Total knee replacement in patients with concomitant back pain results in a worse functional outcome and a lower rate of satisfaction.Bone Joint J. 2013 Dec; 95-B(12):1632-9.BJ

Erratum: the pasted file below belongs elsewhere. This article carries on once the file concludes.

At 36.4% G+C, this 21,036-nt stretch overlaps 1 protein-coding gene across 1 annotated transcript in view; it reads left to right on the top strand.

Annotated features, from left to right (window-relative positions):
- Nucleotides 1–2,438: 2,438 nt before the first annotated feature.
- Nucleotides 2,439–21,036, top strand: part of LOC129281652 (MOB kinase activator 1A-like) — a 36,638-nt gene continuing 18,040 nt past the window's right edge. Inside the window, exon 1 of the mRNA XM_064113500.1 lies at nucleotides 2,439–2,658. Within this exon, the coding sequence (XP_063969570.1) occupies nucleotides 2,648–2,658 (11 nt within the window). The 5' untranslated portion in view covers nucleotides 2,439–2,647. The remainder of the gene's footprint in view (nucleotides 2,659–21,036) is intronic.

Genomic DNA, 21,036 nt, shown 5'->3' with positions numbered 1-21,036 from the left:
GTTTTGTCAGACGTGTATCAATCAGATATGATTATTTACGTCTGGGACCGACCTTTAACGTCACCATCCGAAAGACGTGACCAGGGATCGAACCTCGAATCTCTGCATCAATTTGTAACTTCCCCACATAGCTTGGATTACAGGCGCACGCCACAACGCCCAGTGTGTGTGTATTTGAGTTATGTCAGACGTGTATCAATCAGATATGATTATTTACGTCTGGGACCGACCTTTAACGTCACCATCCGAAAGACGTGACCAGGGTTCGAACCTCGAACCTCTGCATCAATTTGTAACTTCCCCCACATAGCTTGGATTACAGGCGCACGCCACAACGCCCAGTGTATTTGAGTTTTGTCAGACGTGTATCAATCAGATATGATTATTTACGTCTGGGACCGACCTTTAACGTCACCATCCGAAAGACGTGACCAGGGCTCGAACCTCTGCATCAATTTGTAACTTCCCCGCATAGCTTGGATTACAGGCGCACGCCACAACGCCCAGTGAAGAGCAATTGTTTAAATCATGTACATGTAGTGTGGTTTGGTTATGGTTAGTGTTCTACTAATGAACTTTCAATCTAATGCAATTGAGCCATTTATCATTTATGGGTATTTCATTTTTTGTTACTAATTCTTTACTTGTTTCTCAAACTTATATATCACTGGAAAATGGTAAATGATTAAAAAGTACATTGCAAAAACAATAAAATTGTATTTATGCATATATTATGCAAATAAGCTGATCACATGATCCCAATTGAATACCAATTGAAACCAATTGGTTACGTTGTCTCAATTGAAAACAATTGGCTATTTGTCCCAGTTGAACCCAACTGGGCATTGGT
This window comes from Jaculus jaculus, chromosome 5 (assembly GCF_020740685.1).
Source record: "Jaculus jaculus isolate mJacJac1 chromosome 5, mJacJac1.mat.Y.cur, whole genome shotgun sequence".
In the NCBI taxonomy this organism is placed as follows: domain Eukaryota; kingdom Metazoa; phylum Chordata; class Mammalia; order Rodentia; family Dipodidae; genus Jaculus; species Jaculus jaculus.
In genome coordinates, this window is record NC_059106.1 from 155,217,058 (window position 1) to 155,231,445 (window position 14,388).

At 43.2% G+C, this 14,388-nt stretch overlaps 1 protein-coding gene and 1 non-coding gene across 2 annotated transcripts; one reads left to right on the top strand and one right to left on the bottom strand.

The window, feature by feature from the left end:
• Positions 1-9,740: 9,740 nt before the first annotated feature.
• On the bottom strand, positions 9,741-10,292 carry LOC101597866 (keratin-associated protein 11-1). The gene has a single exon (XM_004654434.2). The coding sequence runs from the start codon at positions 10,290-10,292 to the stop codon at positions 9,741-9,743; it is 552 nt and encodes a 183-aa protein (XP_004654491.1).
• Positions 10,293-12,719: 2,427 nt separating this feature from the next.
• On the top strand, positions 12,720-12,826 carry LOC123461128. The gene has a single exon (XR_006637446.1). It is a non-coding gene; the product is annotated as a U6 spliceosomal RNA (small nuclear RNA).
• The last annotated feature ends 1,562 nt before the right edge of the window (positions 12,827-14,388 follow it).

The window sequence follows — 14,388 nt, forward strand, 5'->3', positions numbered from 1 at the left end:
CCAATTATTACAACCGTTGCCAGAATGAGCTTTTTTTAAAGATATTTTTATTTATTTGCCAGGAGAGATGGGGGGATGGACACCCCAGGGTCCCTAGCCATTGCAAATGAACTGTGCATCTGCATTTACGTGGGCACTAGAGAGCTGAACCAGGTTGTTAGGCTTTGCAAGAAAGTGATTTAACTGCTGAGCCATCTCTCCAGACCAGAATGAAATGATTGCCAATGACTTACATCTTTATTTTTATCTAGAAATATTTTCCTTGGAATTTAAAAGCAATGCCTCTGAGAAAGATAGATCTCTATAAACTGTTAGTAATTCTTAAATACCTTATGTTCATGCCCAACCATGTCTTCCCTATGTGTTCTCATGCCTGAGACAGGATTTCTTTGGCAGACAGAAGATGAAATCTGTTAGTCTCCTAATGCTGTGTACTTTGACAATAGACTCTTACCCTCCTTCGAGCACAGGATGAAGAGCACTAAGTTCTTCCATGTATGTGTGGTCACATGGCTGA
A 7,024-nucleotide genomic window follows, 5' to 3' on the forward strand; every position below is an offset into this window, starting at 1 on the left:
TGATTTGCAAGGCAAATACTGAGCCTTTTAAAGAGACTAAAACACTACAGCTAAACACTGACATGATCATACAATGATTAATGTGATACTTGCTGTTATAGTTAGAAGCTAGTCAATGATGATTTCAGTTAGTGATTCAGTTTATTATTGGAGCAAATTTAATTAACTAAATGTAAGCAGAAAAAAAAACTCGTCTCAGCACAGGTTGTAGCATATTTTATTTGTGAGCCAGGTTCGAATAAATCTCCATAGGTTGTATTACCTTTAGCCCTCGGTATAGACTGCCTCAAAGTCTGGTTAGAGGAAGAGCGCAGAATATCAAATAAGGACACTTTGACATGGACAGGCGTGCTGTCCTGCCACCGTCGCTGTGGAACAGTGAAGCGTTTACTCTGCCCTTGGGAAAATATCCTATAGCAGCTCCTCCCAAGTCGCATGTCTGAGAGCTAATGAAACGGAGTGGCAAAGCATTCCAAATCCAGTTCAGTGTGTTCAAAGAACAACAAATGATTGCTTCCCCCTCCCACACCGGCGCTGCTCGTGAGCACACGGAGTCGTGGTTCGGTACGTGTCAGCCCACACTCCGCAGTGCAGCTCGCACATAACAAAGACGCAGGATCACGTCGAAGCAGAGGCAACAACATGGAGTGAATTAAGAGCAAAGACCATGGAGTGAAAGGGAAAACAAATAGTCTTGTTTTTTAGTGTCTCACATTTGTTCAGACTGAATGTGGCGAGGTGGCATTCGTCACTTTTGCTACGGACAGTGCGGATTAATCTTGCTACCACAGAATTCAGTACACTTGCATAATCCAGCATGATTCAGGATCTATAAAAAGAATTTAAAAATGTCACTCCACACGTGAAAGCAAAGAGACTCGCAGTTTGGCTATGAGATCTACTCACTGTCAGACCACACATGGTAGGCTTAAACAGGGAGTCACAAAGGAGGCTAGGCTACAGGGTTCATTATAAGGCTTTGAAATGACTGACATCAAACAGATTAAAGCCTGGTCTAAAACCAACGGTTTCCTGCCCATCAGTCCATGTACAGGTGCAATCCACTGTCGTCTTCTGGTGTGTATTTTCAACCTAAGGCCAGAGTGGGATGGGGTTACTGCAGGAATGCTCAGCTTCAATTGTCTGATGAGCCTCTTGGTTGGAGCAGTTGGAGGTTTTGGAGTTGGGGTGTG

This study assessed the effect of concomitant back pain on the Oxford knee score (OKS), Short-Form (SF)-12 and patient satisfaction after total knee replacement (TKR). It involved a prospectively compiled database of demographics and outcome scores for 2392 patients undergoing primary TKR, of whom 829 patients (35%) reported back pain. Compared with those patients without back pain, those with back pain were more likely to be female (odds ratio (OR) 1.5 (95% confidence interval (CI) 1.3 to 1.8)), have a greater level of comorbidity, a worse pre-operative OKS (2.3 points (95% CI 1.7 to 3.0)) and worse SF-12 physical (2.0 points (95% CI 1.4 to 2.6)) and mental (3.3 points (95% CI 2.3 to 4.3)) components. One year post-operatively, those with back pain had significantly worse outcome scores than those without with a mean difference in the OKS of 5 points (95% CI 3.8 to 5.4), in the SF-12 physical component of 6 points (95% CI 5.4 to 7.1) and in the mental component of 4 points (95% CI 3.1 to 4.9). Patients with back pain were less likely to be satisfied (OR 0.62, 95% CI 0.5 to 0.78). After adjusting for confounding variables, concomitant back pain was an independent predictor of a worse post-operative OKS, and of dissatisfaction. Clinicians should be aware that patients suffering concomitant back pain pre-operatively are at an increased risk of being dissatisfied post-operatively.